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Donald Trump found guilty: Will he go to prison? What to know ahead of sentencing

Donald Trump is the first former president convicted of a crime and now he could be the first one sent to jail or prison.

Trump was found guilty of 34 felony counts of falsifying business records, opening up the possibility that he could be incarcerated.

Not only is Trump the first former president be convicted of a crime, he is also the presumptive Republican nominee lined up for a likely rematch with President Joe Biden in November.

Even though jail time is on the table for his conviction, he is expected to appeal the jury’s decision. Legal experts told USA TODAY any jail or prison sentence likely won’t take effect until after his appeal plays out, pushing it past the November election.

Here is what to know about a possible incarceration sentence:

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Live updates:Former President Donald Trump found guilty on all counts in NY criminal hush money case

Donald Trump attends his criminal trial at Manhattan Criminal Court in New York, on May 30, 2024.

Can Trump go to prison?

Yes. Each felony count of falsifying business records − elevated to a felony because prosecutors proved the purpose was to commit or conceal another crime − carries a maximum sentence of four years. However, New York caps such sentencing the type of felonies Trump faced – Class E felonies – at 20 years.

Some New York litigators and legal experts told USA TODAY that Trump is likely to face only probation.

“With a defendant who has no prior criminal record, my absolute expectation would be a sentence of probation,” Mitchell Epner, a New York litigator with decades of experience, said ahead of the trial.

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Others said jail or prison time is very much on the table, but likely under four years and potentially limited to months.

Norman Eisen, a Brookings Institution senior fellow who served as special counsel to the House Judiciary Committee during Trump’s first impeachment, co-authored a report looking at sentencing for other defendants with no criminal history who were convicted of falsifying business records in New York.

Eisen noted one construction executive was sentenced in 2015 to spend two days per week in jail for a year for falsifying records to hide payments in a bribery scheme. In 2013, two corporate executives were sentenced to between four and six months of jail time for falsifying records to misclassify their salaries as expenses under their employer’s larger bribery and fraud scheme.

“This is a case that does not involve any physical violence, and it doesn’t – there’s not sort of a ‘named victim,’ so to speak – and so the court is going to take that into consideration,” Anna Cominsky, who directs the Criminal Defense Clinic at New York Law School, told USA TODAY.

Cominsky added, however, that it will “be very dependent on – and also very interesting to see – what the prosecutor asks for.”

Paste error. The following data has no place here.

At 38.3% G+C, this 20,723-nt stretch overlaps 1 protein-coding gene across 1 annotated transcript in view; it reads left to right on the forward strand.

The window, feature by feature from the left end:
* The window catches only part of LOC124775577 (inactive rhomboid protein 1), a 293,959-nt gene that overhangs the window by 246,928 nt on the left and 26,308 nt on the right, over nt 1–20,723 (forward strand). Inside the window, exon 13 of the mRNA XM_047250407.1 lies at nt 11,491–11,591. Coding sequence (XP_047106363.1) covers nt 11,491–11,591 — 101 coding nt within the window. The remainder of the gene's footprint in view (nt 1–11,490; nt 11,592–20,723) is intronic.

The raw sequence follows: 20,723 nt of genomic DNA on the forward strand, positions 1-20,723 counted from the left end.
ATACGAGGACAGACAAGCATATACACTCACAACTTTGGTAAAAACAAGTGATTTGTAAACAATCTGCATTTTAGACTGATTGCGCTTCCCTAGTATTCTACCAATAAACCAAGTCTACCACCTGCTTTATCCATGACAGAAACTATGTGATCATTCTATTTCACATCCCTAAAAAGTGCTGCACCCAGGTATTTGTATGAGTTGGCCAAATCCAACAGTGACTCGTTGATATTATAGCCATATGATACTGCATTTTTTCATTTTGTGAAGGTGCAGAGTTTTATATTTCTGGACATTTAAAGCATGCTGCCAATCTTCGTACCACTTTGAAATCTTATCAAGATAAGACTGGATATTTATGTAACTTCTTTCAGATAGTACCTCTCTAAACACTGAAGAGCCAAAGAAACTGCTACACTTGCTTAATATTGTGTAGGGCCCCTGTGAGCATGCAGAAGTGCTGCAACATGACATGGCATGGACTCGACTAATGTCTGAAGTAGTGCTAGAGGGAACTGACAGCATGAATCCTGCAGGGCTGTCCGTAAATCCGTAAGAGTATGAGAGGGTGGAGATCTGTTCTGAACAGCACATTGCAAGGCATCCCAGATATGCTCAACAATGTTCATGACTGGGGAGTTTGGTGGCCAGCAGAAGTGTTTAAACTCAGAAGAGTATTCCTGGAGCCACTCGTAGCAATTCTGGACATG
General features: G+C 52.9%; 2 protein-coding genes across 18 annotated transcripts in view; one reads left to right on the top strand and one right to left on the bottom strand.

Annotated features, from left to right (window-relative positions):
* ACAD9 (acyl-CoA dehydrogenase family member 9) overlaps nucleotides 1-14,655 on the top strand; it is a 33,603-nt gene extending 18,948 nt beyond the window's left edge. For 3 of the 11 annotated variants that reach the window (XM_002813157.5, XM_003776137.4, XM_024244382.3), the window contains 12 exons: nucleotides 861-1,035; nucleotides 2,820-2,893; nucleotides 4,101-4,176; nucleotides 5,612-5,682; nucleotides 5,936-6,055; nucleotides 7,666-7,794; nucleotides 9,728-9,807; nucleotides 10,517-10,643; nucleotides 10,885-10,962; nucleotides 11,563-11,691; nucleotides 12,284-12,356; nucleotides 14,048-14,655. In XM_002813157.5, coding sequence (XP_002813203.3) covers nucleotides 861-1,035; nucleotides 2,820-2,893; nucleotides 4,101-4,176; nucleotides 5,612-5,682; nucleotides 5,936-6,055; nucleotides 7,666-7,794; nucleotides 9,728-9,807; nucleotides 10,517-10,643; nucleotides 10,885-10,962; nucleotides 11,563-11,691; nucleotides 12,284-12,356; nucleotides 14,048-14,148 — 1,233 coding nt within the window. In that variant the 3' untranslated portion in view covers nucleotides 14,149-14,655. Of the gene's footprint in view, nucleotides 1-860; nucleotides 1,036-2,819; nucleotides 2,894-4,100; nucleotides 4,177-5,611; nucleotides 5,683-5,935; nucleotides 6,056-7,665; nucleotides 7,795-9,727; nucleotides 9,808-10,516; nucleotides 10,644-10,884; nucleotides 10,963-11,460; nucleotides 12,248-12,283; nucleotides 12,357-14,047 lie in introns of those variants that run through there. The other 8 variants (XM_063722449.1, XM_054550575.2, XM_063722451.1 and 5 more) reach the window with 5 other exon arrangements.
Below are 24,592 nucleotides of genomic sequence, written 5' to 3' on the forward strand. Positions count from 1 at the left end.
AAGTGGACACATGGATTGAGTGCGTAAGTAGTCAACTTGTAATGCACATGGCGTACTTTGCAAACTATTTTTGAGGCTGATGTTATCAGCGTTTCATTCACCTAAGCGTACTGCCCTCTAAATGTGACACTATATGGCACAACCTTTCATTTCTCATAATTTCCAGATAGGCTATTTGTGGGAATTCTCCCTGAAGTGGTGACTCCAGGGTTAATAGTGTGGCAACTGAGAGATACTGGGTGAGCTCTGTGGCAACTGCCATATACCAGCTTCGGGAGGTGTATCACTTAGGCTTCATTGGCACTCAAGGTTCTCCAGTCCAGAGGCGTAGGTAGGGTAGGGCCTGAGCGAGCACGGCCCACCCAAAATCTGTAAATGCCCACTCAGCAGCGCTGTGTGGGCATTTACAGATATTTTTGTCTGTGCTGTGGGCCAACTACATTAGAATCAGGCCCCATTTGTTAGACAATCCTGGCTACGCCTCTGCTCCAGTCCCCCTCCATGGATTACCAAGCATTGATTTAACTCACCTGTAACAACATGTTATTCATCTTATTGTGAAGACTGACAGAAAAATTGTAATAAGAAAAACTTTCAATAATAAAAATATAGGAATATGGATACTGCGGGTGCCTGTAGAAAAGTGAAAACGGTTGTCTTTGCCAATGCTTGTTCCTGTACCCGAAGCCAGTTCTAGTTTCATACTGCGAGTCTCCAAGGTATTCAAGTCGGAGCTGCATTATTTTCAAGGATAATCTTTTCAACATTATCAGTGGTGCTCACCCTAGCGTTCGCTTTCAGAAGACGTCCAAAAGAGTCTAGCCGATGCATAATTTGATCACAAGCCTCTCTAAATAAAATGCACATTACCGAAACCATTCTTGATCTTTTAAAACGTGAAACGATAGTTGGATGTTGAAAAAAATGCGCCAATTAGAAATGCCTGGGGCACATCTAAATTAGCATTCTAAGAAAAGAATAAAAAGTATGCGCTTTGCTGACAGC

At a press conference following the verdict, Manhattan District Attorney Alvin Bragg declined to preview what he will recommend to the judge.

Experts weigh in:If Trump is found guilty, will Americans still be able to vote for him?

When will Trump be sentenced?

Judge Juan Merchan will issue Trump’s sentence in a July 11 hearing. Merchan instructed Trump’s defense team to file any post-conviction motions by June 13, and told the prosecution to respond by June 27. Those filings could include arguments from both sides about Trump’s sentence.

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Defendants are sometimes “remanded” pending sentencing, or kept in custody while they wait for their sentence.

But legal experts told USA TODAY that is unlikely in this case.

Can Trump bring the Secret Service to jail?

Even before the conviction, logistical questions about Trump going to jail came up when he repeatedly violated a gag order restricting his public comments on witnesses and jurors.

Among those questions is how the Secret Service will continue to work with Trump. He receives around-the-clock protection as a former president, which no judge has previously had to consider in a sentencing.

“If I were the judge − and I don’t know what a judge would do in this case − I would reject out of hand the concept that because he was once president, and because as a matter of policy the Secret Service guards former presidents, that therefore he can’t go to jail,” said John Moscow, a New York lawyer who spent 30 years in the Manhattan District Attorney’s Office.

Moscow told USA TODAY ahead of the trial that the judge could get creative – for example, order the former president to stay in a hotel wing or military base.

Merchan previously threatened to jail Trump if he continued to violate a gag order in the case, even as the judge acknowledged concerns about Trump’s Secret Service protection.

“There are many reasons why incarceration is truly a last resort,” Merchan said on May 6 of the trial. While he said he didn’t want to jail Trump over the gag order, he would “if necessary and appropriate.”

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